11. The impact structure for the impact power tool as claimed in claim 10, wherein:
at least one of said pawl member and said wing member has a shock-absorbing member.
12. The impact structure for the impact power tool as claimed in claim 1, wherein:
at least one of said pawl member and said wing member has a shock-absorbing member.
Description
BACKGROUND OF THE INVENTION

1. Field of the Invention

The present invention relates to an impact structure for an impact power tool, in which an operation body can be rotated by imparting an impact force to the operation body by means of a hammer body.

2. Description of the Related Art

There has been known an impact power tool as a power tool for fastening or unfastening a bolt. In such an impact power tool, an operation body is rotated by intermittently hitting a pawl member of a hammer body, which is rotated by means of a driving actuator such as an electric motor, against a wing member of the operation body in the rotational direction of the hammer body.

The conventional impact power tool has at least two pawl members and at least two wing members, which are disposed at proper positions so as to cause the simultaneous impact contact of the pawl members with the wing members, as described for example in Japanese Utility Model Provisional Publication No. H1-170,570). The impact contacting areas of the pawl member and the wing member are formed into a flat surface so that they are brought into surface contact with each other.

However, in the conventional impact power tool, in which the impact contacting areas of the pawl member and the wing member are formed into the flat surface so that they are brought into surface contact with each other for imparting impact force to the operation body, the transmission of the impact force is conducted through the entirety of the impact contacting area of the pawl member. As a result, the dispersion of force easily occurs due to the flat surface of the pawl member, thus making it impossible to transmit the sufficient driving torque to the operation body. Using a large-sized hammer body can solve the problem. In this case, it is however necessary to make the operation body also in a large size in order to ensure its strength. Accordingly, the product as the impact power tool becomes large and heavy, thus degrading its maneuverability.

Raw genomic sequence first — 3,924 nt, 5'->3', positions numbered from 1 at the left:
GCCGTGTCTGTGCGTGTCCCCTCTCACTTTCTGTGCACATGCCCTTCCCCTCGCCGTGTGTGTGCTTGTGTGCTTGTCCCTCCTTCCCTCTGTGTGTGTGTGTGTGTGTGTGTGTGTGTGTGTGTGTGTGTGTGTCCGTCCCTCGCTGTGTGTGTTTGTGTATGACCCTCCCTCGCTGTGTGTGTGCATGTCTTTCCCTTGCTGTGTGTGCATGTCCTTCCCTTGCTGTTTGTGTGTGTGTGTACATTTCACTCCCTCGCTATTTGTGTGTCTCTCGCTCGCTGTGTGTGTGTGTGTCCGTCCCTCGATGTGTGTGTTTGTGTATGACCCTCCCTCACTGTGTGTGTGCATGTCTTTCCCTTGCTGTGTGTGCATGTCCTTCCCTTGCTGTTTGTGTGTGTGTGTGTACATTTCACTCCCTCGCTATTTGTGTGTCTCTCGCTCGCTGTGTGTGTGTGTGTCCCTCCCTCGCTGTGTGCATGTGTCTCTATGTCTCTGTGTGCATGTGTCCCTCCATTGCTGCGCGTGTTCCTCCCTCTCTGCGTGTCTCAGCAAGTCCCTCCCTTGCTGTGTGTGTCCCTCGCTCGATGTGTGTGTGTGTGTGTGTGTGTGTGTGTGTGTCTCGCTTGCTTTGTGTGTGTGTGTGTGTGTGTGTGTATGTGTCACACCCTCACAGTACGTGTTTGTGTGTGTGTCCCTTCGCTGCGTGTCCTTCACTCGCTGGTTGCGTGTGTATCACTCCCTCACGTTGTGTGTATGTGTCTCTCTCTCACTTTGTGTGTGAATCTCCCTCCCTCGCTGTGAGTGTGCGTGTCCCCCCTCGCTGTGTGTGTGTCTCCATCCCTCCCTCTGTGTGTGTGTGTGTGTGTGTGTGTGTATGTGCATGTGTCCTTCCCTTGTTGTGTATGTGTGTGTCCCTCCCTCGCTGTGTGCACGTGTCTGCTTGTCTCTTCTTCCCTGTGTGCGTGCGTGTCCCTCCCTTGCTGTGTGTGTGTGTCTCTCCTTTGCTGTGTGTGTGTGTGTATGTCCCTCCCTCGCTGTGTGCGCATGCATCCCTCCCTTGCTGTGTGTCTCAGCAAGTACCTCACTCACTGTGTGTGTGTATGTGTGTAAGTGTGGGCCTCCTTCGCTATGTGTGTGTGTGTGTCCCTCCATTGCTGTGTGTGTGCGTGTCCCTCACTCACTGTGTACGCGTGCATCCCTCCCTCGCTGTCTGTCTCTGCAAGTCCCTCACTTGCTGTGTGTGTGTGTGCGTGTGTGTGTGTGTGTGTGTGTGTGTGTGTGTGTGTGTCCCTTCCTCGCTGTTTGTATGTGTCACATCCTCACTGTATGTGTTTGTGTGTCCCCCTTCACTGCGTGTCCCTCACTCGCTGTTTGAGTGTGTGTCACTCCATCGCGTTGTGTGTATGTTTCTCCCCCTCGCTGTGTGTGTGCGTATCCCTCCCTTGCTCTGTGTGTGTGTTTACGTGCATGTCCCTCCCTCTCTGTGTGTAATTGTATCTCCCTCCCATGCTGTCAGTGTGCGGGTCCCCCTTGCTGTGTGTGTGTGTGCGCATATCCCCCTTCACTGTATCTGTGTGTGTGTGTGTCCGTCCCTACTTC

It is very hard to cause the simultaneous impact contact of all the pawl and wing members. When there is a small error in production, all the pawl members cannot simultaneously be brought into contact with the corresponding wing members, making a noise.

SUMMARY OF THE INVENTION

An object of the present invention is therefore to provide an impact structure for an impact power tool, which permits to generate sufficient fastening torque without changing the size of the impact power tool and to suppress the occurrence of noise.

In order to attain the aforementioned object, an impact structure for an impact power tool of the present invention comprises:

a hammer body rotatable by means of a driving actuator, said hammer body having at least one pawl member having an impact contacting area; and

an operation body for rotating a bit for the impact power tool, said operation body having at least one wing member having an impact contacting area, which can be brought into contact with said impact contacting area of said pawl member;

said operation body being rotated by intermittently hitting said pawl member of said hammer body against said wing member of said operation body in a rotational direction of said hammer body;

wherein:

said impact contacting area of said pawl member can be brought into point-contact or line-contact with said impact contacting area of said wing member.

The pawl member is preferably hit against the wing member at a position corresponding to radius of gyration of the hammer body.

In addition to the above-mentioned optional, the pawl member is further preferably hit against the wing member at a position corresponding to a node of oscillation mode of the wing member.

At least one of the pawl member and the wing member may comprise a contact piece having the impact contacting area and a base part to which the contact piece is to be fixed, and the contact piece may be detachable from the base part.